They both helped carry their baby—and made medical history in the process.
Ashleigh Coulter, 28, and her wife Bliss Coulter, 36, of Texas, took turns carrying their baby boy, thanks to the help of two fertility specialists.
They are believed to be the first same-sex couple to take turns physically carrying their baby's embryo.
While Bliss wanted a child that was biologically hers, Ashleigh wanted to carry the baby.
"I've always wanted my own child but I didn't want to give birth to my own child. I didn't know anything like this existed," Bliss Coulter told the Daily News in a phone interview recently.
Determined to make the couple's wishes come true, Dr. Kathy Doody and her husband Kevin—fertility specialists at CARE Fertility Clinic in Bedford, Texas—decided to try Effortless Reciprocal In Vitro Fertilization (IVF).
In the procedure, the eggs and sperm are introduced in an INVOcell device, which is inserted into the vagina during an incubation period.
The INVOcell device—a small plastic capsule—was put into Bliss, allowing the egg to be fertilized with donor sperm.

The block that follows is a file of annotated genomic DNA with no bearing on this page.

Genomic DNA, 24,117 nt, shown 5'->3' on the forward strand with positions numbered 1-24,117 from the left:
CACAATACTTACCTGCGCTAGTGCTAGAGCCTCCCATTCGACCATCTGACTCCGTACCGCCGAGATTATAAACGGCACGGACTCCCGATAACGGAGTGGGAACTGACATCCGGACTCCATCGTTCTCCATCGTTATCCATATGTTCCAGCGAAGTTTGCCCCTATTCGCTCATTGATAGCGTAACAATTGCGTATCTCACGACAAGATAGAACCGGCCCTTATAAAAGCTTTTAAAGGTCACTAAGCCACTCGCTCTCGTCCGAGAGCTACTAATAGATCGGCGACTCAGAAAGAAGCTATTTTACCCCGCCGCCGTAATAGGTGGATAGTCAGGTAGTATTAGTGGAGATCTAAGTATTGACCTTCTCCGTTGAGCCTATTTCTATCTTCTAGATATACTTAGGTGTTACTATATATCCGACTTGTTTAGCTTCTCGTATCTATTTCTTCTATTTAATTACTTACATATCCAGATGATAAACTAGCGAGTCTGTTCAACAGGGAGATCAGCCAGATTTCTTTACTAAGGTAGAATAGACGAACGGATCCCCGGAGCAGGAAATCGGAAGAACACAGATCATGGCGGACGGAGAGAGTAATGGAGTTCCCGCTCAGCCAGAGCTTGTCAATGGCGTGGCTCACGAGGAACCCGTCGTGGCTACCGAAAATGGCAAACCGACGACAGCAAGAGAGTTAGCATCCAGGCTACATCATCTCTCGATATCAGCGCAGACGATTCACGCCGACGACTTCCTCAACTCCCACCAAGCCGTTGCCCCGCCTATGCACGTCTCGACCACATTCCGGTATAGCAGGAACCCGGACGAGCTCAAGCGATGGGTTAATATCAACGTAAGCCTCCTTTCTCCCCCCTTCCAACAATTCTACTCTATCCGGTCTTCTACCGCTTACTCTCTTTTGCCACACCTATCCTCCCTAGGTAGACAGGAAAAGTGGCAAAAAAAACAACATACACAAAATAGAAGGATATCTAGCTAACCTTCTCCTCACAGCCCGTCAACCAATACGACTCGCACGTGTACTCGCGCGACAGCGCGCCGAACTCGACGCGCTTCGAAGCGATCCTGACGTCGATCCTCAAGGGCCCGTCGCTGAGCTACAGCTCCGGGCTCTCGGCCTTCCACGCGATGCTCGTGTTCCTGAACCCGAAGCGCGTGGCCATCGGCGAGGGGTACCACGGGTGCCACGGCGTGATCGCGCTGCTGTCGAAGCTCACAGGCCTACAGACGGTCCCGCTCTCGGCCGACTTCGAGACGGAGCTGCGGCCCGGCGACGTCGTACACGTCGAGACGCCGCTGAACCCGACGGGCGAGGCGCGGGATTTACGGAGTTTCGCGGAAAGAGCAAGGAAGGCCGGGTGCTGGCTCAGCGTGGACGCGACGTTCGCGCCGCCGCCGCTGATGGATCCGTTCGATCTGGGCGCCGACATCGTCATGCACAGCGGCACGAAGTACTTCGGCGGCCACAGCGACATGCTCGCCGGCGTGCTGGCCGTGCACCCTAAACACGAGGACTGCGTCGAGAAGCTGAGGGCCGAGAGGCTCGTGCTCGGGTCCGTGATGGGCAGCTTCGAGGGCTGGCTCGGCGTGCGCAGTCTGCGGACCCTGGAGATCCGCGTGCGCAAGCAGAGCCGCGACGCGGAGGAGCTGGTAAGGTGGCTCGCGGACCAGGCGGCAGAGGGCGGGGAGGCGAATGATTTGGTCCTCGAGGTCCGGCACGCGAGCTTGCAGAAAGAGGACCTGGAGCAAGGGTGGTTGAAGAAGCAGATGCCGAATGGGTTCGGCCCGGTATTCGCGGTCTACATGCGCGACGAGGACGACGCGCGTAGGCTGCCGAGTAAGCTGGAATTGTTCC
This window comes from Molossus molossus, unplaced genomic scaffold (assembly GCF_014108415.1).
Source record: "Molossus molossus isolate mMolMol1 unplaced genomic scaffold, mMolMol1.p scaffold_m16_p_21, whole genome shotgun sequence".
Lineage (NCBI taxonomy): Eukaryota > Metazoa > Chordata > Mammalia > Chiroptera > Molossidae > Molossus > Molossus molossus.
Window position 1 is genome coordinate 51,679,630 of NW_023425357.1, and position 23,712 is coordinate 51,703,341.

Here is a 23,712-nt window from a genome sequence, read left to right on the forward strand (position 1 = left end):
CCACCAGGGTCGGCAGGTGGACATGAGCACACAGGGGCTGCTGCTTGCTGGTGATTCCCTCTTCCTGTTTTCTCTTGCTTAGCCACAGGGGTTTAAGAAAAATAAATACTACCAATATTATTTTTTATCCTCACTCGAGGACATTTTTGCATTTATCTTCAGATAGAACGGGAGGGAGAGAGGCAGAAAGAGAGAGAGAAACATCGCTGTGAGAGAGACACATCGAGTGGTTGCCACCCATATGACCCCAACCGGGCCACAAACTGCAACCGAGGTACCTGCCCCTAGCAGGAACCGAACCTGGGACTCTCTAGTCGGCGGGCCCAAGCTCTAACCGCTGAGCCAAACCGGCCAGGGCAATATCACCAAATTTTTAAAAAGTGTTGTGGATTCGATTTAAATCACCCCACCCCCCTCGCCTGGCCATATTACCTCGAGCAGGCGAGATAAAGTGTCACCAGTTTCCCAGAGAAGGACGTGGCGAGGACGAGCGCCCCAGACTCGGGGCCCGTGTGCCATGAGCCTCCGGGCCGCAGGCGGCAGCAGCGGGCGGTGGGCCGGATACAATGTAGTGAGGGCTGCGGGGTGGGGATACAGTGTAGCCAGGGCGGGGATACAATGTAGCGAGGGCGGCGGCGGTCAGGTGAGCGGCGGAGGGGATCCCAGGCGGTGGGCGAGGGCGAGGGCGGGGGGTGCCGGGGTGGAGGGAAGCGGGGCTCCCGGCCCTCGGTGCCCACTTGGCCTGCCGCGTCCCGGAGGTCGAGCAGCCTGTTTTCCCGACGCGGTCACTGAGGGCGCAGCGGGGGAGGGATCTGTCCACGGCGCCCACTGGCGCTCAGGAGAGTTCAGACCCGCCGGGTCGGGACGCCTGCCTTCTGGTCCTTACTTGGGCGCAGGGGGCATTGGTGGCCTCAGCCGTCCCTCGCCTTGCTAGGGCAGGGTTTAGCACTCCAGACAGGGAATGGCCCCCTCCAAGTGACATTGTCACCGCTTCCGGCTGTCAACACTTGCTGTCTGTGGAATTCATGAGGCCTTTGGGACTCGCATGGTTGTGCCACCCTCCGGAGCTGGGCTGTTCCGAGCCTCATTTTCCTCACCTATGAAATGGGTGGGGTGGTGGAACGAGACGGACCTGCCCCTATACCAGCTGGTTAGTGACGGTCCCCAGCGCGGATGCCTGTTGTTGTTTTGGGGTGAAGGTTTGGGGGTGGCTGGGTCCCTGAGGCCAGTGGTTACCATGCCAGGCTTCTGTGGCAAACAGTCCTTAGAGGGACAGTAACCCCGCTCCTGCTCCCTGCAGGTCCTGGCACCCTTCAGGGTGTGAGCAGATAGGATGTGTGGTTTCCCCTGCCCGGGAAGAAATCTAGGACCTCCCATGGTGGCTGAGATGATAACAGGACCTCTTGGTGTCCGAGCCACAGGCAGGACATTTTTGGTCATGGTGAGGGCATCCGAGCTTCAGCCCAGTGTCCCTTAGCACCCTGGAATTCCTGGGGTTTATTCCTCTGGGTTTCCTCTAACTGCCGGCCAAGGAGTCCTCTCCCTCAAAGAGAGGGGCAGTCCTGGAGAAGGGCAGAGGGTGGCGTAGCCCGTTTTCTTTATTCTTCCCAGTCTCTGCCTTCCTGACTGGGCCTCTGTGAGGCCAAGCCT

It's held in place with a small diaphragm and has holes in it to allow secretions to come out.
"We harvest the egg, put it with the sperm for five minutes and then place it directly into the vagina with the INVOcell device," Dr. Doody told The News. "The vagina works as a very good incubator."
After five days, the embryo was removed from Bliss and frozen.
Prior to the embryo being inserted into Ashleigh, her body had to be prepped with hormones—estrogen by mouth and progesterone injections—which took about three weeks.
"They placed the embryo in my body and they did a blood test 10 days later—and we got pregnant on the first try," recalled Ashleigh, who carried the baby for nine months.
Stetson Coulter was born in June 2018 weighing 8 pounds, 4 ounces.
"He's healthy, happy, and we had no complications," Ashleigh said.
The women, who married in 2015, have faced many questions about the risks of the unique process, but the dangers are no different than traditional IVF.
"In fact, it's more natural because everything is happening inside the body rather than inside a lab," Ashleigh Coulter said.
The Coulters hope to inspire other same-sex couples to go through Effortless IVF—which is about half the cost of traditional IVF.
In Texas, traditional IVF costs could reach as high as $20,000, which is significantly higher than effortless IVF, which could cost up to $6,500.
"In the LGBT community, it seems like there's always one person in a couple that more so wants to carry the child ... with this procedure it will open up a huge window for those that are like me," Bliss said.
Explore further: Experimental infertility treatment seems effective, cheaper